Stairway to heaven

 

ARTS:English director Kevin Allen has settled into life at his wife's family's estate in Co Monaghan - he tends to the pigs, helps with the maintenance, enjoys a pint in the local . . . and he has helped create one of the most unique summer events going - the Flatlake Literary and Arts Festival We're a borderland landscape, between new Ireland and old Ireland, a blend of nouveau riche and old, rural values, writes SORCHA HAMILTON

IT'S NOT ALL wellies and tweeds at Hilton Park. Life on the big country estate can be hard work. Maintaining the period house, and the extensive woodlands, lakes and the Lovers' Walk, has become more of a challenge over the years. And when you're living on a 600-acre estate, mowing the grass, for example, is no small undertaking.

Director and writer Kevin Allen swapped the glamour of Hollywood to move to Co Monaghan after he met his wife, Laura Madden, in Los Angeles. They decided to move to Ireland and raise their children at the Hilton Park estate, near Clones, which has been in the Madden family since the 18th century. Allen designed and built a wooden eco-house in the orchard of the grounds. Now it's apples and pigs, not movies, which take up most of Allen's time.

Allen is the uncle of popstar Lily Allen and the brother of actor Keith Allen who starred in, among many other roles, Blur's Country House video, a cheeky take on escaping the city rat-race for a rural haven.

A self-professed "yuppie farmer", Allen is from a Welsh-English background. "It's an artist's dream here," he says, lighting up a cigarette. "We're a borderland landscape, between new Ireland and old Ireland, a blend of nouveau riche and old, rural values." His eco-home is a spacious, bright place with breathtaking views of the surrounding countryside and orchards. It's a relaxed, lived-in kind of home, and Allen insists on making toast for me from his wife's home-made bread. While Allen continues to direct TV and film - he directed the movie Twin Town, and was nominated for a Bafta award earlier this year for the TV series Benidorm - he certainly has his hands full with four children under the age of seven.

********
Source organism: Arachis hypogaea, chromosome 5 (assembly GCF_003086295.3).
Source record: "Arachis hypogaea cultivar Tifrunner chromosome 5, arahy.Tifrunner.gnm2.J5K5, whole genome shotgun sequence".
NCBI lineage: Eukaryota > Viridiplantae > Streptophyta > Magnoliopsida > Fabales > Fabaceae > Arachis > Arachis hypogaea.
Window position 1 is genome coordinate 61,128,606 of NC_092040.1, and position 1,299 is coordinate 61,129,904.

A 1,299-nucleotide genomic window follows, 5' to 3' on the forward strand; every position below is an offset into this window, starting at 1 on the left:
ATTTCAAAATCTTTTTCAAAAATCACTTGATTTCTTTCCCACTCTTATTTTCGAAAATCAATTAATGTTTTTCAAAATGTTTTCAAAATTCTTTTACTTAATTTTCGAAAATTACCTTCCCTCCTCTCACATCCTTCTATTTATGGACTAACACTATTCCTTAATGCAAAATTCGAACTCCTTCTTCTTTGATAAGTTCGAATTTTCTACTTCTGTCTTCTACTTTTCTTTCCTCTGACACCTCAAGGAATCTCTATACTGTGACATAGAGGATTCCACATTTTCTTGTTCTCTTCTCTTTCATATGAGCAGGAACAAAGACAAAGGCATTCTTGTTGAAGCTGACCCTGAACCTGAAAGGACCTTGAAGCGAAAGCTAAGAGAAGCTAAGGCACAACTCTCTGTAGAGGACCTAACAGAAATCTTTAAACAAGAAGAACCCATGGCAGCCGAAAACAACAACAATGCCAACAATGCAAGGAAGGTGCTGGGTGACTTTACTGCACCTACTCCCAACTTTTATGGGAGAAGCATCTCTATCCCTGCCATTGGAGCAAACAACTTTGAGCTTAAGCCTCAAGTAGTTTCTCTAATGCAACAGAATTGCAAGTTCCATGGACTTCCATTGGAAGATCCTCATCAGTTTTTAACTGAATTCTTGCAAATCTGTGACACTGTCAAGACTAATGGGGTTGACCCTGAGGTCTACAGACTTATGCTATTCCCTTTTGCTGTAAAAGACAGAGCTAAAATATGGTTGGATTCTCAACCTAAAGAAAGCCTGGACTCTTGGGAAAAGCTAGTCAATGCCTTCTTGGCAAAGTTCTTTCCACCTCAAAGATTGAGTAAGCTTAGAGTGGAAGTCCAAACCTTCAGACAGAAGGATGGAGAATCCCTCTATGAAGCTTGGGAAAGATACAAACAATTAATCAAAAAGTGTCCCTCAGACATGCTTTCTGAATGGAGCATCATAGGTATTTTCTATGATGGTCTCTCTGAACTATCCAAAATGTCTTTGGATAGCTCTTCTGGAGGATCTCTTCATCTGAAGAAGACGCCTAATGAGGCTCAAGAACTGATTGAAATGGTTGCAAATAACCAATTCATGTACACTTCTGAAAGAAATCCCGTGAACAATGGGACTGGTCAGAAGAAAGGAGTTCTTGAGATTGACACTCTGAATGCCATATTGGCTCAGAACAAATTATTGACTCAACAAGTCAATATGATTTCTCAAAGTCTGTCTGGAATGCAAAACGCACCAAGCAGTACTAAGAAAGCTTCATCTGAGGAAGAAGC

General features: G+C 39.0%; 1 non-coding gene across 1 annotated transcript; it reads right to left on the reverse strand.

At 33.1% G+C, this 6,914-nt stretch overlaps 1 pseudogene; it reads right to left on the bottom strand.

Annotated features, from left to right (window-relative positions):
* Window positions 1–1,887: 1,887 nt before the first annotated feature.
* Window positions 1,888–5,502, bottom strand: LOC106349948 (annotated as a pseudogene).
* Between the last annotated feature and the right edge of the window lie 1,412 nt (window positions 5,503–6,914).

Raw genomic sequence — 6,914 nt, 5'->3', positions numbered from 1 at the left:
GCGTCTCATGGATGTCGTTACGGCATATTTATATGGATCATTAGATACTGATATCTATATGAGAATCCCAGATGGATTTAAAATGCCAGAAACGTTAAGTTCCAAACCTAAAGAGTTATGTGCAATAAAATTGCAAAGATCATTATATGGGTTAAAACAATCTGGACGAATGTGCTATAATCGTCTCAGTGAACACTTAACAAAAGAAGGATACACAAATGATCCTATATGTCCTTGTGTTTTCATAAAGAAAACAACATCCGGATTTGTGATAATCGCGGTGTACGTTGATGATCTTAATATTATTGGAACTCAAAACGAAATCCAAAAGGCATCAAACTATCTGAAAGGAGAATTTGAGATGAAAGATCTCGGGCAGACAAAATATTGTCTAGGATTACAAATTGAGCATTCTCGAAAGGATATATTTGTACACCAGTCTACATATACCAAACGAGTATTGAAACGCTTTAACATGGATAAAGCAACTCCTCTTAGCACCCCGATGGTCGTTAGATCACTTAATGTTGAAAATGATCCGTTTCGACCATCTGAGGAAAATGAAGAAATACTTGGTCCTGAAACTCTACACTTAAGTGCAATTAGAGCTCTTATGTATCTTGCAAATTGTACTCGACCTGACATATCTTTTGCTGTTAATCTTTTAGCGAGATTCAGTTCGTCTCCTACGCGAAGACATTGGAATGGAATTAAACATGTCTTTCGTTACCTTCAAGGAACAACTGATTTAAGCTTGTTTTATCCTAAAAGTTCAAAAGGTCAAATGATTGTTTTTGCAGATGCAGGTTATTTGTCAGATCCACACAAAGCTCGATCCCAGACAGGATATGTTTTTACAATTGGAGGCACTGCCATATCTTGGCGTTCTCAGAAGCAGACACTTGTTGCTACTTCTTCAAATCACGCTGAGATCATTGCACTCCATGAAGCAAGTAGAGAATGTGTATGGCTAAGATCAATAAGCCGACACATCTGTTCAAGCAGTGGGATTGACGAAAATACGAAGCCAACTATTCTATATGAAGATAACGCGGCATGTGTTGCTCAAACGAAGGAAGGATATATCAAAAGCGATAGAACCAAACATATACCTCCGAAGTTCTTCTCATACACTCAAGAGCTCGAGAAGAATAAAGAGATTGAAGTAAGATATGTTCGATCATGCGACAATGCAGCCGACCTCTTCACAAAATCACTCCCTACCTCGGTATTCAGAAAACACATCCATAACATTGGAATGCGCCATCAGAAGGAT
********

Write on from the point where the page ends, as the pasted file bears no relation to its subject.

But marrying into the family of the big house brought its challenges. Maintenance and conservation of the house and grounds is costly.

"You need a lot of money, literally just to keep this place ticking over - to keep the wolf from the door," Allen says. The Madden family wanted to avoid the fate of other estates around the country, which have been bought out by large hotel chains. "Any idiot can go and borrow a few million and put a pool and a nail parlour in - I wouldn't have any connection with that, nor would Laura or any of the others in the family, we wouldn't live here," Allen says. Often these commercial interests create a corporate brand that has no relationship with the surrounding community, a connection the Madden family is keen to maintain.